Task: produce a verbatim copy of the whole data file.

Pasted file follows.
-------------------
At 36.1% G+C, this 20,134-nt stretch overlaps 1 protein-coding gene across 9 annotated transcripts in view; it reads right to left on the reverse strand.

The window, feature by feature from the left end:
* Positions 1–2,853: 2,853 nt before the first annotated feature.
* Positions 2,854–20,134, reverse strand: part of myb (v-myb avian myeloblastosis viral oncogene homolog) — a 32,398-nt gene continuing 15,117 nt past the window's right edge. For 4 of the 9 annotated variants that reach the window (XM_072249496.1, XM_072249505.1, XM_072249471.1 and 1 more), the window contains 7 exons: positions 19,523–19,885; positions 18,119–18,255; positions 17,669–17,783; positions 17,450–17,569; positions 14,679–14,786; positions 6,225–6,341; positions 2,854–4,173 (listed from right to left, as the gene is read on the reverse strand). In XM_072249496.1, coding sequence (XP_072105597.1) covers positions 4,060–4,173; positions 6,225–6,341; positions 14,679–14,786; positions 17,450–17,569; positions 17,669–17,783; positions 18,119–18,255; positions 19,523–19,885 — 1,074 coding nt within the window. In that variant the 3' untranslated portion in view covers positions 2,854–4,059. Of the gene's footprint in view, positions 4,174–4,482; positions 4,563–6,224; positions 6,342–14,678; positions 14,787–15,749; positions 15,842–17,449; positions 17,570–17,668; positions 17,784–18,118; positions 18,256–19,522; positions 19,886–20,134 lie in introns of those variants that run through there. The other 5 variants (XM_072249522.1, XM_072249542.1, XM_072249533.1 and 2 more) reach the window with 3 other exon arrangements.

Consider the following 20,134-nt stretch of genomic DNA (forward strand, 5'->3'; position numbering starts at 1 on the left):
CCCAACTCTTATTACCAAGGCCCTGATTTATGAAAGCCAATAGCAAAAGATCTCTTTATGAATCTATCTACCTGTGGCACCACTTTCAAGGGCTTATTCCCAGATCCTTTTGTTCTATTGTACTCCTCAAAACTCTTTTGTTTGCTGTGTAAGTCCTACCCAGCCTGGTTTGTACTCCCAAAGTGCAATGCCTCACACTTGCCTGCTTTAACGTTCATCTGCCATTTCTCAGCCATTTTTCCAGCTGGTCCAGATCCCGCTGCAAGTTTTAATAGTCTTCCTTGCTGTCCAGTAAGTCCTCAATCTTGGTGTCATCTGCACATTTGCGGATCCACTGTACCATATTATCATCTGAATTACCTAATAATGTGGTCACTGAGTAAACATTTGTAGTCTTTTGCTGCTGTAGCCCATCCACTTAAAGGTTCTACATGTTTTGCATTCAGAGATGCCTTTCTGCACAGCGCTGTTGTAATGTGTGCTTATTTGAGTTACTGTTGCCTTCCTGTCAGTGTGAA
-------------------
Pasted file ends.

At 36.1% G+C, this 20,134-nt stretch overlaps 1 protein-coding gene across 9 annotated transcripts in view; it reads right to left on the reverse strand.

The window, feature by feature from the left end:
* Positions 1–2,853: 2,853 nt before the first annotated feature.
* Positions 2,854–20,134, reverse strand: part of myb (v-myb avian myeloblastosis viral oncogene homolog) — a 32,398-nt gene continuing 15,117 nt past the window's right edge. For 4 of the 9 annotated variants that reach the window (XM_072249496.1, XM_072249505.1, XM_072249471.1 and 1 more), the window contains 7 exons: positions 19,523–19,885; positions 18,119–18,255; positions 17,669–17,783; positions 17,450–17,569; positions 14,679–14,786; positions 6,225–6,341; positions 2,854–4,173 (listed from right to left, as the gene is read on the reverse strand). In XM_072249496.1, coding sequence (XP_072105597.1) covers positions 4,060–4,173; positions 6,225–6,341; positions 14,679–14,786; positions 17,450–17,569; positions 17,669–17,783; positions 18,119–18,255; positions 19,523–19,885 — 1,074 coding nt within the window. In that variant the 3' untranslated portion in view covers positions 2,854–4,059. Of the gene's footprint in view, positions 4,174–4,482; positions 4,563–6,224; positions 6,342–14,678; positions 14,787–15,749; positions 15,842–17,449; positions 17,570–17,668; positions 17,784–18,118; positions 18,256–19,522; positions 19,886–20,134 lie in introns of those variants that run through there. The other 5 variants (XM_072249522.1, XM_072249542.1, XM_072249533.1 and 2 more) reach the window with 3 other exon arrangements.

Consider the following 20,134-nt stretch of genomic DNA (forward strand, 5'->3'; position numbering starts at 1 on the left):
CCCAACTCTTATTACCAAGGCCCTGATTTATGAAAGCCAATAGCAAAAGATCTCTTTATGAATCTATCTACCTGTGGCACCACTTTCAAGGGCTTATTCCCAGATCCTTTTGTTCTATTGTACTCCTCAAAACTCTTTTGTTTGCTGTGTAAGTCCTACCCAGCCTGGTTTGTACTCCCAAAGTGCAATGCCTCACACTTGCCTGCTTTAACGTTCATCTGCCATTTCTCAGCCATTTTTCCAGCTGGTCCAGATCCCGCTGCAAGTTTTAATAGTCTTCCTTGCTGTCCAGTAAGTCCTCAATCTTGGTGTCATCTGCACATTTGCGGATCCACTGTACCATATTATCATCTGAATTACCTAATAATGTGGTCACTGAGTAAACATTTGTAGTCTTTTGCTGCTGTAGCCCATCCACTTAAAGGTTCTACATGTTTTGCATTCAGAGATGCCTTTCTGCACAGCGCTGTTGTAATGTGTGCTTATTTGAGTTACTGTTGCCTTCCTGTCAGTGTGAA